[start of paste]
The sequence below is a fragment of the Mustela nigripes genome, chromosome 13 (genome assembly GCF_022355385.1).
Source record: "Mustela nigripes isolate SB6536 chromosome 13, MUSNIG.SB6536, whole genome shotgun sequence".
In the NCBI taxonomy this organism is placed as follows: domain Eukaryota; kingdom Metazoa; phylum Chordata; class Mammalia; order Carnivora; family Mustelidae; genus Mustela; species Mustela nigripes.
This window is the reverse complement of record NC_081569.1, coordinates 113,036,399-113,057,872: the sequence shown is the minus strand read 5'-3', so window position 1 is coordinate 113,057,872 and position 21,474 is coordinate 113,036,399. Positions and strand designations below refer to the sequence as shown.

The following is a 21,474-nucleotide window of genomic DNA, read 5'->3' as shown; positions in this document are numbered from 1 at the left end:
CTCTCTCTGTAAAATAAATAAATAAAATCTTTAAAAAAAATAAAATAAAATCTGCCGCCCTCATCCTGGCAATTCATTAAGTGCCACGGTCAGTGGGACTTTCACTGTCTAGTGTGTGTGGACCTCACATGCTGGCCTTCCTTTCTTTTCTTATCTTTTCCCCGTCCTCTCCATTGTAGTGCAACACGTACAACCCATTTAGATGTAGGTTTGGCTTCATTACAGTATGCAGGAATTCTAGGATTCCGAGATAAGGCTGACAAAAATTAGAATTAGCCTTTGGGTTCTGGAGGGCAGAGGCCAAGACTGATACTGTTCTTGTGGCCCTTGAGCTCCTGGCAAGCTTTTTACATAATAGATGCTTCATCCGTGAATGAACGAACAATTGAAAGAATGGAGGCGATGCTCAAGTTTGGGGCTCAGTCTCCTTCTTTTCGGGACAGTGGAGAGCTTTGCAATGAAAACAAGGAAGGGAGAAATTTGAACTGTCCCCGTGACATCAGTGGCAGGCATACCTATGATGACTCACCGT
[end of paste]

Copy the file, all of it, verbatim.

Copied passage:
The sequence below is a fragment of the Mustela nigripes genome, chromosome 13 (genome assembly GCF_022355385.1).
Source record: "Mustela nigripes isolate SB6536 chromosome 13, MUSNIG.SB6536, whole genome shotgun sequence".
In the NCBI taxonomy this organism is placed as follows: domain Eukaryota; kingdom Metazoa; phylum Chordata; class Mammalia; order Carnivora; family Mustelidae; genus Mustela; species Mustela nigripes.
This window is the reverse complement of record NC_081569.1, coordinates 113,036,399-113,057,872: the sequence shown is the minus strand read 5'-3', so window position 1 is coordinate 113,057,872 and position 21,474 is coordinate 113,036,399. Positions and strand designations below refer to the sequence as shown.

The following is a 21,474-nucleotide window of genomic DNA, read 5'->3' as shown; positions in this document are numbered from 1 at the left end:
CTCTCTCTGTAAAATAAATAAATAAAATCTTTAAAAAAAATAAAATAAAATCTGCCGCCCTCATCCTGGCAATTCATTAAGTGCCACGGTCAGTGGGACTTTCACTGTCTAGTGTGTGTGGACCTCACATGCTGGCCTTCCTTTCTTTTCTTATCTTTTCCCCGTCCTCTCCATTGTAGTGCAACACGTACAACCCATTTAGATGTAGGTTTGGCTTCATTACAGTATGCAGGAATTCTAGGATTCCGAGATAAGGCTGACAAAAATTAGAATTAGCCTTTGGGTTCTGGAGGGCAGAGGCCAAGACTGATACTGTTCTTGTGGCCCTTGAGCTCCTGGCAAGCTTTTTACATAATAGATGCTTCATCCGTGAATGAACGAACAATTGAAAGAATGGAGGCGATGCTCAAGTTTGGGGCTCAGTCTCCTTCTTTTCGGGACAGTGGAGAGCTTTGCAATGAAAACAAGGAAGGGAGAAATTTGAACTGTCCCCGTGACATCAGTGGCAGGCATACCTATGATGACTCACCGT